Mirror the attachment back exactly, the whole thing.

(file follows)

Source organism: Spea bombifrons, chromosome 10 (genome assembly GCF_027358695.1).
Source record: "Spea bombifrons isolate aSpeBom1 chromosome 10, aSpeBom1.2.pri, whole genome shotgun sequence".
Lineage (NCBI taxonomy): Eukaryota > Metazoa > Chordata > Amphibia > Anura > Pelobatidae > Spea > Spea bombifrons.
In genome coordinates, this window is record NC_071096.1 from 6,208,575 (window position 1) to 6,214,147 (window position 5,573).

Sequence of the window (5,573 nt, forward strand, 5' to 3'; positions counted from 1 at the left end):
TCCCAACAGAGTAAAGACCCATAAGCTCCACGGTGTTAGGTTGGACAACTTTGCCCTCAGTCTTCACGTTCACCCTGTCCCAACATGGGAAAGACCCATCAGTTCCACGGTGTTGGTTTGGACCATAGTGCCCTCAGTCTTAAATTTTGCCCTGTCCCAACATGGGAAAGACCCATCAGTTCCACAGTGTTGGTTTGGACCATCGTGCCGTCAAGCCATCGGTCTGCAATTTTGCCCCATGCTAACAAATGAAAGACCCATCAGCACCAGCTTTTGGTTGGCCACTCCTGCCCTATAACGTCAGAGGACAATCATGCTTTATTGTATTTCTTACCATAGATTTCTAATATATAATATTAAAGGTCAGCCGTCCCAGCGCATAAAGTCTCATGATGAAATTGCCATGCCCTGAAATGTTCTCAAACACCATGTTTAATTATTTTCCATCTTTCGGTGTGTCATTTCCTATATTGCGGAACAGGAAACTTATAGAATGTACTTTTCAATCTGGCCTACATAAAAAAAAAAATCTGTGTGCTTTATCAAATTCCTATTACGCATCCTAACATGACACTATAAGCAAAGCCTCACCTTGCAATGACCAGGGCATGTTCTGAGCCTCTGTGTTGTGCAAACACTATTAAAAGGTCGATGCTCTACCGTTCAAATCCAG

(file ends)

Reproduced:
Source organism: Spea bombifrons, chromosome 10 (genome assembly GCF_027358695.1).
Source record: "Spea bombifrons isolate aSpeBom1 chromosome 10, aSpeBom1.2.pri, whole genome shotgun sequence".
Lineage (NCBI taxonomy): Eukaryota > Metazoa > Chordata > Amphibia > Anura > Pelobatidae > Spea > Spea bombifrons.
In genome coordinates, this window is record NC_071096.1 from 6,208,575 (window position 1) to 6,214,147 (window position 5,573).

Sequence of the window (5,573 nt, forward strand, 5' to 3'; positions counted from 1 at the left end):
TCCCAACAGAGTAAAGACCCATAAGCTCCACGGTGTTAGGTTGGACAACTTTGCCCTCAGTCTTCACGTTCACCCTGTCCCAACATGGGAAAGACCCATCAGTTCCACGGTGTTGGTTTGGACCATAGTGCCCTCAGTCTTAAATTTTGCCCTGTCCCAACATGGGAAAGACCCATCAGTTCCACAGTGTTGGTTTGGACCATCGTGCCGTCAAGCCATCGGTCTGCAATTTTGCCCCATGCTAACAAATGAAAGACCCATCAGCACCAGCTTTTGGTTGGCCACTCCTGCCCTATAACGTCAGAGGACAATCATGCTTTATTGTATTTCTTACCATAGATTTCTAATATATAATATTAAAGGTCAGCCGTCCCAGCGCATAAAGTCTCATGATGAAATTGCCATGCCCTGAAATGTTCTCAAACACCATGTTTAATTATTTTCCATCTTTCGGTGTGTCATTTCCTATATTGCGGAACAGGAAACTTATAGAATGTACTTTTCAATCTGGCCTACATAAAAAAAAAAATCTGTGTGCTTTATCAAATTCCTATTACGCATCCTAACATGACACTATAAGCAAAGCCTCACCTTGCAATGACCAGGGCATGTTCTGAGCCTCTGTGTTGTGCAAACACTATTAAAAGGTCGATGCTCTACCGTTCAAATCCAG